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In Full: Underinsurance limits Italian quake exposure

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    • Claims & Losses
    • Emerging Markets
    • Property - International
    • Topical Trends

Insured losses from the earthquake that struck central Italy last week (24 August) are expected to be limited, with low insurance penetration and government funding restricting (re)insurers' exposure...



Few loss estimates have been released for the magnitude 6.2 quake, which killed hundreds of people and levelled several Umbrian towns near the epicentre, including Amatrice.


On Friday (26 August), Fitch estimated insured losses from the event of EUR100mn-EUR200mn ($113mn-$226mn), with payouts likely to arise from property lines. Reinsurers are more likely to bear the brunt of the losses, taking on between EUR60mn and EUR120mn, while primary carriers could face claims of between EUR40mn and EUR80mn.


Last week's earthquake was very similar to the magnitude 6.3 quake that struck the same region in 2009. The event generated just $560mn in insured losses, despite economic losses reaching some EUR3bn, according to data from Aon Benfield's Impact Forecasting.


Similarly, the pair of quakes which hit the Emilia-Romagna region three years later resulted in payouts worth only 10 percent of the estimated $16bn economic loss burden, according to Munich Re's NatCatService.


Based on Italian P&C market share and previous Italian quake loss experience,The Insurance Insider has compiled a read-across table providing rough estimates of expected losses for the top 10 underwriting entities in the market.


Domestic insurer UnipolSai heads the table, with its 22 percent market share resulting in an estimated $122.9mn hit, based on industry losses incurred in the 2009 quake. This loss figure would equate to 1.83 percent of Q2 shareholders' equity at UnipolSai.


When adjusting the industry loss for the top end of Fitch's EUR100mn-EUR200mn estimate, the carrier would incur a loss of just $49.6mn.


Generali would also take one of the biggest hits from the event. Two of its underwriting entities feature in the top 10 - Generali Italia and Assicurazioni Generali.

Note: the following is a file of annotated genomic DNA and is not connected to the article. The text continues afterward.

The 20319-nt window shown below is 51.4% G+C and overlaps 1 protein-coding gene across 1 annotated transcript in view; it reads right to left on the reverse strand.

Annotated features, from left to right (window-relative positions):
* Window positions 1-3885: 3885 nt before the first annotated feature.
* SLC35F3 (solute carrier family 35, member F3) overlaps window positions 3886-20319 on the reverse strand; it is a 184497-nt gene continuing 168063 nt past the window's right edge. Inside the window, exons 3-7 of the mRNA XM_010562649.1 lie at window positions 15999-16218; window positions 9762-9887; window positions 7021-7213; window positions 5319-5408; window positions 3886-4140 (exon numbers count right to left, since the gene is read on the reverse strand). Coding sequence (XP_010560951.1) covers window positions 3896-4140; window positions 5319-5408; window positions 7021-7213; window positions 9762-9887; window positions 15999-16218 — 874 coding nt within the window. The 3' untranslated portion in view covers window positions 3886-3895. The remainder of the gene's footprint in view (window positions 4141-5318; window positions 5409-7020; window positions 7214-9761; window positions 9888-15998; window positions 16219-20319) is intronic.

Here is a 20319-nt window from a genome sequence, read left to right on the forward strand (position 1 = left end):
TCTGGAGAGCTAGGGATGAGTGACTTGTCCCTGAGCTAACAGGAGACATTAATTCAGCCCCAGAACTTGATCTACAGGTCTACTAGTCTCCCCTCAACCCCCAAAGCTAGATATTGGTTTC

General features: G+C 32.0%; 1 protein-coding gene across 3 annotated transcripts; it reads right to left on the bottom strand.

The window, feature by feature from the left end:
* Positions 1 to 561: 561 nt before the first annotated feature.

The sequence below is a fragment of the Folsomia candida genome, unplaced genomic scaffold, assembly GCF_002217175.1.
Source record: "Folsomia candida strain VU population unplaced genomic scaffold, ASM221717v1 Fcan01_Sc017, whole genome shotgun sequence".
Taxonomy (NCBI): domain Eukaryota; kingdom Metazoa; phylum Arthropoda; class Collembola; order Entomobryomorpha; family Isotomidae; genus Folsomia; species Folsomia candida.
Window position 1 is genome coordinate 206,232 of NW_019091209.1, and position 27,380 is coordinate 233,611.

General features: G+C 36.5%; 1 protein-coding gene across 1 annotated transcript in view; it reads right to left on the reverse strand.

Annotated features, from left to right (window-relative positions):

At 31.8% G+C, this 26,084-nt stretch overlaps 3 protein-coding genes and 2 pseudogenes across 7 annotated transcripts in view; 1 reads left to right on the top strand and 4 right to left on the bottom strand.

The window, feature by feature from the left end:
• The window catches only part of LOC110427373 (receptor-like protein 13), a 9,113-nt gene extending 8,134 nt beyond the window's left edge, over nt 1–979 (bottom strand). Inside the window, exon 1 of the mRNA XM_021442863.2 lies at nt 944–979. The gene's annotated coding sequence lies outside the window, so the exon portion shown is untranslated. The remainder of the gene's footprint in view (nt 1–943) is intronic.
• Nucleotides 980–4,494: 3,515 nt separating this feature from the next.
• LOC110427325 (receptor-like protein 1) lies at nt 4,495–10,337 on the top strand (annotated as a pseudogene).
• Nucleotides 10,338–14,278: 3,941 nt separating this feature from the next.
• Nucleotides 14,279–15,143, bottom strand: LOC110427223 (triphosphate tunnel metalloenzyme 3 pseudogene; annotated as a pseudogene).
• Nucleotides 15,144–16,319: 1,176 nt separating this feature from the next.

When combined, the Generali group would incur a loss of $118.9mn, or a hit to Q2 shareholders' equity of 0.38 percent, based on 2009 quake industry losses.


The Italian subsidiaries of Allianz and Axa, third and fourth in the market respectively, would also incur negligible losses for their global insurer parents.


Allianz's market share of 12.5 percent would roughly equate to a loss of $70.1mn based on 2009 loss experience, or just $28.3mn based on Fitch's top-end estimate. Axa, meanwhile, would incur less than half of what Allianz would take on in both instances.


Carriers have a limited exposure to Italian earthquake risk due to underinsurance and post-disaster government funding.


The declaration of a state of emergency in the region would mean certain losses would be covered by an Italian state fund, limiting insurers' exposure to the event.


Italy also has one of the lowest property insurance penetrations among earthquake-exposed countries.


According to data from Swiss Re, Italy's property insurance penetration is just 0.36 percent, only ahead of Mexico and Turkey.


Italian earthquake insurance penetration is lower, at 0.07 percent for commercial properties, and 0.01 percent for residential.


This compares to 0.22 percent and 0.15 percent respectively in New Zealand, the country with the highest earthquake insurance penetration.




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